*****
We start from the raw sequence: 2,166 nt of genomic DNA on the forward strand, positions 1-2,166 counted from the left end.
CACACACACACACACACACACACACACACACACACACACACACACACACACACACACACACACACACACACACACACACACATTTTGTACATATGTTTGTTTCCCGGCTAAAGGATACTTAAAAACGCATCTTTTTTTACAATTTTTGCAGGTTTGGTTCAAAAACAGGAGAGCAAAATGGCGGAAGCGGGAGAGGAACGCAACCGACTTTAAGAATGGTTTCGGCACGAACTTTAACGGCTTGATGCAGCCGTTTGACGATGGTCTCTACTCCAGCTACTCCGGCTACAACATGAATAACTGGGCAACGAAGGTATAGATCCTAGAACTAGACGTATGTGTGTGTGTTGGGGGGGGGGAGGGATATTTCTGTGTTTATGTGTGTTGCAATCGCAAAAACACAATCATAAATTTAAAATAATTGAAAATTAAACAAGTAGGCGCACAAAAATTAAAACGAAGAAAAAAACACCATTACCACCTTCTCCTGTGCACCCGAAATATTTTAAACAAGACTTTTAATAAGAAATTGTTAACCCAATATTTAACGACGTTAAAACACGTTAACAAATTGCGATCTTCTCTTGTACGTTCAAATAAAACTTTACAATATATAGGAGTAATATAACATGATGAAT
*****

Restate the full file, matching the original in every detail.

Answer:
We start from the raw sequence: 2,166 nt of genomic DNA on the forward strand, positions 1-2,166 counted from the left end.
CACACACACACACACACACACACACACACACACACACACACACACACACACACACACACACACACACACACACACACACACATTTTGTACATATGTTTGTTTCCCGGCTAAAGGATACTTAAAAACGCATCTTTTTTTACAATTTTTGCAGGTTTGGTTCAAAAACAGGAGAGCAAAATGGCGGAAGCGGGAGAGGAACGCAACCGACTTTAAGAATGGTTTCGGCACGAACTTTAACGGCTTGATGCAGCCGTTTGACGATGGTCTCTACTCCAGCTACTCCGGCTACAACATGAATAACTGGGCAACGAAGGTATAGATCCTAGAACTAGACGTATGTGTGTGTGTTGGGGGGGGGGAGGGATATTTCTGTGTTTATGTGTGTTGCAATCGCAAAAACACAATCATAAATTTAAAATAATTGAAAATTAAACAAGTAGGCGCACAAAAATTAAAACGAAGAAAAAAACACCATTACCACCTTCTCCTGTGCACCCGAAATATTTTAAACAAGACTTTTAATAAGAAATTGTTAACCCAATATTTAACGACGTTAAAACACGTTAACAAATTGCGATCTTCTCTTGTACGTTCAAATAAAACTTTACAATATATAGGAGTAATATAACATGATGAAT